The digital economy and trade facilitation are two of five key economic areas that Singapore will focus on during its chairmanship of Asean this year.
The others are services integration and ease of investment; energy security; and strengthening ties between Asean and its external partners.
Minister for Trade and Industry (Trade) Lim Hng Kiang laid out Singapore's priorities at the Singapore Business Federation's (SBF) Asean Networking Night last night. Even as anti-trade sentiments are on the rise in other parts of the world, Asean members must stay the course in pursuing deeper economic integration, he said.
"It is against this backdrop that Singapore's Asean 2018 chairmanship focuses on strengthening Asean to become a resilient and innovative region."
First, in innovation and the digital economy, Singapore will work on developing e-commerce trade rules, lowering barriers to entry for firms, and developing digital connectivity in the region.
Second, to facilitate trade, Singapore will continue its efforts in implementing regional schemes such as the Asean Single Window for Customs facilitation and clearance, and an Asean-wide self-certification regime.
Third, Singapore will push forward longstanding efforts to deepen service integration and reduce obstacles to investment.
One such effort is the Asean Trade in Services Agreement, which Singapore will work towards concluding, Senior Minister of State for Trade and Industry Koh Poh Koon said at the SBF's Asean Outlook Conference 2018 earlier in the day.
At the dinner, Mr Lim said Singapore would work with other Asean members to promote South-east Asia as a cruise destination.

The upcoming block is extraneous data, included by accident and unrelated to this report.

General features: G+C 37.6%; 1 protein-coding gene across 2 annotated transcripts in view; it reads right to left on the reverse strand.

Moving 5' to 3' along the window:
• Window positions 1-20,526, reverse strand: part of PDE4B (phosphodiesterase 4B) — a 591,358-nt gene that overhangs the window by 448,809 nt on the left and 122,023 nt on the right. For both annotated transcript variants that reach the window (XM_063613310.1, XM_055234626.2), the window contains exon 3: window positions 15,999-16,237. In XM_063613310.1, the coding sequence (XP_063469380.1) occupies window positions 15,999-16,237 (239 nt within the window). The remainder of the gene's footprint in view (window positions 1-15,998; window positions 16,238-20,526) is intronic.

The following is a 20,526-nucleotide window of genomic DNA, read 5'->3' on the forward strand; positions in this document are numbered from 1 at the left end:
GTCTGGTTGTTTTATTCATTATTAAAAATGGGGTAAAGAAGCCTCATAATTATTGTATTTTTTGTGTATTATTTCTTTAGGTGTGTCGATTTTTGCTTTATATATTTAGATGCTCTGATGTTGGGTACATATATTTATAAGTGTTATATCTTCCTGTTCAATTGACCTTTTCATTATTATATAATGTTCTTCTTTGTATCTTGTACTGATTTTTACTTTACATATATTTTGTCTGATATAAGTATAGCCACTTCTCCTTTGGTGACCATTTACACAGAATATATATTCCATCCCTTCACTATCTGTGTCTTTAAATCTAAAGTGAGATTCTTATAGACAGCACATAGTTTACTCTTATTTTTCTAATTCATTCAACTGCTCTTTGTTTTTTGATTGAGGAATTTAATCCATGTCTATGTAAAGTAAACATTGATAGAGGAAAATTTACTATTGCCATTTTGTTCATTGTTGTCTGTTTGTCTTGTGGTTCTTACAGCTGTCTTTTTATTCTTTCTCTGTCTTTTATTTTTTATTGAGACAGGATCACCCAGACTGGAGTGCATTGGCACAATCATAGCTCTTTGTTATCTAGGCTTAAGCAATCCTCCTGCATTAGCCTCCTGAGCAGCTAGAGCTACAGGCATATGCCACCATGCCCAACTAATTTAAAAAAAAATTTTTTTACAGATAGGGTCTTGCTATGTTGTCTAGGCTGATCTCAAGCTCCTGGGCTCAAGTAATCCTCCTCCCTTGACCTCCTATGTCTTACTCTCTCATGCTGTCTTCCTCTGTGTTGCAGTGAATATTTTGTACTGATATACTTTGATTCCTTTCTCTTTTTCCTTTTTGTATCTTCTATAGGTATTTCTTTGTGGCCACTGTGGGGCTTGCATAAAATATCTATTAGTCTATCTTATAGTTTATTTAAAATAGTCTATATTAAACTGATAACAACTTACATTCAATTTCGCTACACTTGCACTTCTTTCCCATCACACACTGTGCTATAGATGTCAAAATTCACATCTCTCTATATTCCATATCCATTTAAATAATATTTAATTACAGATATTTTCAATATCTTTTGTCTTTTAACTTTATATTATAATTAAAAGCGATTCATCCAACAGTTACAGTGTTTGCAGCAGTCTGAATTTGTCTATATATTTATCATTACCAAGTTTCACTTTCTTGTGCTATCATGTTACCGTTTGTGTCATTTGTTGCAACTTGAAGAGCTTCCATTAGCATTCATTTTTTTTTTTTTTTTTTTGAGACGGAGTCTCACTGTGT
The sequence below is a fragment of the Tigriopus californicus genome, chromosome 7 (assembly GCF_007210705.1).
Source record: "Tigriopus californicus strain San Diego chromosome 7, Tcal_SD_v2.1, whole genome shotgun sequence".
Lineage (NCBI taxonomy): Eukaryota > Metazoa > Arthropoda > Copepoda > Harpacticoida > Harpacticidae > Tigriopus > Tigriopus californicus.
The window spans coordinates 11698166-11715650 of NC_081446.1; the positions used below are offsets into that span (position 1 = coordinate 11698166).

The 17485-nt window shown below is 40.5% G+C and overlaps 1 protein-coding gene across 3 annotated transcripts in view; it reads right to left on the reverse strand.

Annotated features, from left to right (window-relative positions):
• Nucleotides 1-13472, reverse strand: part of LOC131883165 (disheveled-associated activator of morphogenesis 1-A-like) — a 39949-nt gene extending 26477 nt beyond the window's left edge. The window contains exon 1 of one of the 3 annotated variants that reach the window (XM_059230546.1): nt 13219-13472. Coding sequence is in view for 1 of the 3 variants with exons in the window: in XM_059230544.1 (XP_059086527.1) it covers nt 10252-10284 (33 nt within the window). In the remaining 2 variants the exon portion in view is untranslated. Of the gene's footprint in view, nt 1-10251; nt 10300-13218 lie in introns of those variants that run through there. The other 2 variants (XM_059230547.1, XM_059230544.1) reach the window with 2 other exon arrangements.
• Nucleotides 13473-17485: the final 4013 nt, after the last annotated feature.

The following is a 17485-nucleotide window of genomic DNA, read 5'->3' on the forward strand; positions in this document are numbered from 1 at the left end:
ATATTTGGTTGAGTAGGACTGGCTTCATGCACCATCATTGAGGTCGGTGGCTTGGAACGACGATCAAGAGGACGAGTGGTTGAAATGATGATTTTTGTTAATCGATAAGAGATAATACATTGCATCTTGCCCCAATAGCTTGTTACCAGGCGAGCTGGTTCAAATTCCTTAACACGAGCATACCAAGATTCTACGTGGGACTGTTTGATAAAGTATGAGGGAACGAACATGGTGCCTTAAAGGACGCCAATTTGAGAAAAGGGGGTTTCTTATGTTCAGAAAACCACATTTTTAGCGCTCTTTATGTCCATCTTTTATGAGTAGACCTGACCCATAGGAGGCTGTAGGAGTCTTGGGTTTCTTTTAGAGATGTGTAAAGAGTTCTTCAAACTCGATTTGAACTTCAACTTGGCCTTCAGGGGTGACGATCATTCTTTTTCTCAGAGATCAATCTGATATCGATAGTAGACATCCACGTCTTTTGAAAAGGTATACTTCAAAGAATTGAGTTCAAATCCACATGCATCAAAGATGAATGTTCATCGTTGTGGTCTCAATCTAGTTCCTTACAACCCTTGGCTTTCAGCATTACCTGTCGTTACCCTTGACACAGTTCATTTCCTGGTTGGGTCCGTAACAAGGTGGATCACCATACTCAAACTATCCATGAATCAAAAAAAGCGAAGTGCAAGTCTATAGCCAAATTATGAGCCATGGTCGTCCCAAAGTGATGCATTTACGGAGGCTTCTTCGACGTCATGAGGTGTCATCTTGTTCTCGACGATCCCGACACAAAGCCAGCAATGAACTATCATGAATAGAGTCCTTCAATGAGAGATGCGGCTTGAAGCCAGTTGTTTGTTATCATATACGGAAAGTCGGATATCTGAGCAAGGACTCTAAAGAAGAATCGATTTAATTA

Fourth, in energy security, Singapore will work to cultivate a conducive regulatory environment and promote cooperation. It will also aim to build up the region's capabilities in energy efficiency and renewable energy.
Finally, the Republic will pursue deeper ties between Asean and its external partners.
Mr Lim called on Asean and East Asian business communities to continue sharing their recommendations. "With your advice, we hope to realise deliverables during our chairmanship that can bring about real and tangible benefits to our businesses and people."
Last night's dinner marked a corresponding handover between private-sector representatives as the Asean Business Advisory Council chairmanship was also passed to Singapore. New chairman Robert Yap said the council will work with Asean governments and business bodies to drive regional digital development.
Earlier at the conference, experts and regional business leaders had shared their views on the challenges and opportunities facing the region, particularly in the area of e-commerce.
Panellist Nick Nash, group president of Internet firm Sea Limited, said one factor hampering regional e-commerce is the difficulty of payment. He suggested the creation of an Asean e-wallet framework to encourage e-commerce across borders.
The conference was one of several Asean-related activities being held by the SBF this year to encourage Singapore firms to venture into the region. Upcoming events include seminars on digitisation and young entrepreneurs, and the Asean Business and Investment Summit in November.